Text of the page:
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Last Updated: Friday, 8 February 2008, 13:08 GMT
Painted birds confuse twitchers
Oystercatcher with painted yellow breast
The dye is said to be harmless but makes them easy to spot
Researchers using dye to paint birds they are tracking off the Gower coast are causing confusion for twitchers.

Over 100 Oystercatchers have had their normally white breasts turned yellow to make them easy to spot.

But it has left some bird watchers, unaware of the project, believing they have discovered a new species.

The joint tracking project between the Countryside Council for Wales (CCW) and the British Trust for Ornithology aims to shed light on their movements.

A team of ornithologists spent a day at Whiteford Burrows National Nature Reserve, on Gower, catching, ringing, and marking 136 birds.

Pembrey County Park ranger David Hughes said: "Information gathered will be tied in with other surveys enabling an overview of the bird's movements.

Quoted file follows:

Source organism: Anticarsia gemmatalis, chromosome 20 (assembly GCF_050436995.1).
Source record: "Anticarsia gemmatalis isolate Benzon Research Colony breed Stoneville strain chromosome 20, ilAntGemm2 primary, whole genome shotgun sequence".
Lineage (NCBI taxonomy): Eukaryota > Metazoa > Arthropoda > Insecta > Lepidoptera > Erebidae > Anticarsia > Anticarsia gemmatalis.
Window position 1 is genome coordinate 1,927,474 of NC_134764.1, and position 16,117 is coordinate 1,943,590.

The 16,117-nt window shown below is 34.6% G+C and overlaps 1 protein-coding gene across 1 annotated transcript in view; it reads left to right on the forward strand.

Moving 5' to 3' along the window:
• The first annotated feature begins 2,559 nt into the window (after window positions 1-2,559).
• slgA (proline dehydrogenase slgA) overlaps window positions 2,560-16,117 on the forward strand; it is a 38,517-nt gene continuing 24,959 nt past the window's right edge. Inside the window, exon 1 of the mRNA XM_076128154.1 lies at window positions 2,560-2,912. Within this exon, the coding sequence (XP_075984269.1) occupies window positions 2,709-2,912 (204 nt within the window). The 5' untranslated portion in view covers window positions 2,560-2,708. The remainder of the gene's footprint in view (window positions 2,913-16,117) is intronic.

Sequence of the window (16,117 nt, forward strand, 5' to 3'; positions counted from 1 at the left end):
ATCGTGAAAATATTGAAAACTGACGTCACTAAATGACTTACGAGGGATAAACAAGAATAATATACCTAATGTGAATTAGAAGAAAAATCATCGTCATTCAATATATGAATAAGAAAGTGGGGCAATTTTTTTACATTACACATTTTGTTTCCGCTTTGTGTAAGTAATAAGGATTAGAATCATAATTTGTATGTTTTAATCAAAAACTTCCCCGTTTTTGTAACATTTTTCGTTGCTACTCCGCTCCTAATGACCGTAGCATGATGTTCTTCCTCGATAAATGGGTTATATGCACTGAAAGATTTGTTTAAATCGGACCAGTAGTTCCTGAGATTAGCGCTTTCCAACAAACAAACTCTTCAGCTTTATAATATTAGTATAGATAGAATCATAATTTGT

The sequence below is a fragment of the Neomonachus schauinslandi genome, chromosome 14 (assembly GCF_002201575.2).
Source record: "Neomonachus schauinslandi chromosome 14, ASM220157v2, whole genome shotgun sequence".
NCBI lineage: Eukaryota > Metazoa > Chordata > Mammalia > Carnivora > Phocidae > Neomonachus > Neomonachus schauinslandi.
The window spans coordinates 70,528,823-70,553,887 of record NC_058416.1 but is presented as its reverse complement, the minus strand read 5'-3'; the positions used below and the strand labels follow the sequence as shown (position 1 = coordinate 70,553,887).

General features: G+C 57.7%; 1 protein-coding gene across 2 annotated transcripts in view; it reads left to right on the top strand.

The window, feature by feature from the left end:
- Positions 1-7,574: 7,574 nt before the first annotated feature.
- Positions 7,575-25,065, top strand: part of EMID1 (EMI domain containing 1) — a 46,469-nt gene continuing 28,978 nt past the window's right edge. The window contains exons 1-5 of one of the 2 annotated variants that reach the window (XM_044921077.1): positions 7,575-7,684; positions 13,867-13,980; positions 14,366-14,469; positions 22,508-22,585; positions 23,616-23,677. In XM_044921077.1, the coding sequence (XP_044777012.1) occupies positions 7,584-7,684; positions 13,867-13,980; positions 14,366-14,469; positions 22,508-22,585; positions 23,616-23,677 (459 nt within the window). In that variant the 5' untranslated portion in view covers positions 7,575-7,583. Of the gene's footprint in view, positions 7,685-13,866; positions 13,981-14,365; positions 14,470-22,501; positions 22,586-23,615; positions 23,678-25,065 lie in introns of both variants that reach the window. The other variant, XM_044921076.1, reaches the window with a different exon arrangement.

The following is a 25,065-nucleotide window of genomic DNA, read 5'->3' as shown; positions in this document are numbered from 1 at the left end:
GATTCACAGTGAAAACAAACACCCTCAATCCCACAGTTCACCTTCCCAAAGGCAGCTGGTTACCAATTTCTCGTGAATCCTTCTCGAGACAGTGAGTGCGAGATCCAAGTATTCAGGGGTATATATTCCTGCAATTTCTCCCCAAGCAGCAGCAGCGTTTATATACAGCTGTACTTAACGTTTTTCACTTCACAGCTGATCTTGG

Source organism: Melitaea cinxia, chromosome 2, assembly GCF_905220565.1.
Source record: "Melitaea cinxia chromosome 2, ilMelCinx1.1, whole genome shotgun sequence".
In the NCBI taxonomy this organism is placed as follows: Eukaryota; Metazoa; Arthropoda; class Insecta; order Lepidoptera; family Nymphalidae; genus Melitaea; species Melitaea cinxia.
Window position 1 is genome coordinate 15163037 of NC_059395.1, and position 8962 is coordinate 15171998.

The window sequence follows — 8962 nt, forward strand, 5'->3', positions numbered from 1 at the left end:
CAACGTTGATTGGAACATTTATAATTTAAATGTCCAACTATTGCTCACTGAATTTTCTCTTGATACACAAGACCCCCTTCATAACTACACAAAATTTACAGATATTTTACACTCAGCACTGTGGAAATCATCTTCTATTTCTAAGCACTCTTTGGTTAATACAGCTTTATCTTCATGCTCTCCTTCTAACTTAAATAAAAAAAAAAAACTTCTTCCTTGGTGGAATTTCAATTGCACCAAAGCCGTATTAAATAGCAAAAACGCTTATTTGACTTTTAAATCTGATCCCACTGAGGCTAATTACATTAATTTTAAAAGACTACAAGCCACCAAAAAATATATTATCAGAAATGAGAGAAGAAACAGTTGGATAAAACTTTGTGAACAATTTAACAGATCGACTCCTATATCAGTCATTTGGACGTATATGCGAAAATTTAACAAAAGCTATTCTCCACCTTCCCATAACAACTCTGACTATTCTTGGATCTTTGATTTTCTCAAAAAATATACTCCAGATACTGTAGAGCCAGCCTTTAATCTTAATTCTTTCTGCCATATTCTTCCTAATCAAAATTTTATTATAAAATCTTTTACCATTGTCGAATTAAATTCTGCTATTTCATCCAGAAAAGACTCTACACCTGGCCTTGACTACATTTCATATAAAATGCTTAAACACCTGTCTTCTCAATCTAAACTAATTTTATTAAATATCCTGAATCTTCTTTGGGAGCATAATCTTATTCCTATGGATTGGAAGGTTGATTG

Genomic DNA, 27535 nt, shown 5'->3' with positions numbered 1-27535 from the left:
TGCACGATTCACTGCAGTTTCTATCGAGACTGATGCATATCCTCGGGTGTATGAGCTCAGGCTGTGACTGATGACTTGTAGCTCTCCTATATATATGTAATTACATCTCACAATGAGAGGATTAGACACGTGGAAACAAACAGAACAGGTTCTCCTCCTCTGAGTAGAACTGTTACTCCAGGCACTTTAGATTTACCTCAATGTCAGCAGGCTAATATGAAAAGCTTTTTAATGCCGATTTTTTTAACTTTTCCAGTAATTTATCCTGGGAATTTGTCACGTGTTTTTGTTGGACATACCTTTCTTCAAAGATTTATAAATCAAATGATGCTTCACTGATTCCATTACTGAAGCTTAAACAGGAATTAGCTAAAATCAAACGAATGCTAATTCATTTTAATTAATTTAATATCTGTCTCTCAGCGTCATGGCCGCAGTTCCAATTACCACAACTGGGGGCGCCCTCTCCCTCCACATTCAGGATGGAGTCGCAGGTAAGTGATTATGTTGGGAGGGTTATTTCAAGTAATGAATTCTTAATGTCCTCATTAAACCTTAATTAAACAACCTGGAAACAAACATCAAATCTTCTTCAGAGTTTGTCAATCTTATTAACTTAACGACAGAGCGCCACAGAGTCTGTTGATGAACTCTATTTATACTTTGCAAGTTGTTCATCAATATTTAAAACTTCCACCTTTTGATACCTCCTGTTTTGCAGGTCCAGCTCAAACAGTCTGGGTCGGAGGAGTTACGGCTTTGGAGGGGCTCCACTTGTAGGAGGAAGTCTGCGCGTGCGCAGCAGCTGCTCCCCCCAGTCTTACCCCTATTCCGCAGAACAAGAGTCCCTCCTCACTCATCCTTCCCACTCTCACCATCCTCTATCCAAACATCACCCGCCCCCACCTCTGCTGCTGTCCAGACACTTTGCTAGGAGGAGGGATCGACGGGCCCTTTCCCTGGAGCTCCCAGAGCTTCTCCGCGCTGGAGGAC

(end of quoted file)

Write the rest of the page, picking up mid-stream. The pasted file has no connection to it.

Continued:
"They have been spotted as far away as Dale in Pembrokeshire - that's 65-miles - and Mumbles on Gower.

"Park visitors get quite excited if they spot the birds and are unaware of the project believing their have spotted a new species."

He said some had also raised concerns the dye would hurt the Oystercatchers when preening.

"The dye used is picric acid. It is harmless and will last the winter but will be lost when the birds naturally shed the feathers in moult before the summer," added Mr Hughes.

He said for the project to be a success they needed help from members of the public who spot one.

They are asked to contact the British Trust for Ornithology or the visitor centre at Pembrey Country Park.

Rare bird's first Welsh sighting
03 Dec 07 |  South West Wales
Rare bird is spotted by schoolboy
16 Oct 06 |  North East Wales
'Alarming' decline of UK wading birds
04 Jun 03 |  Science/Nature

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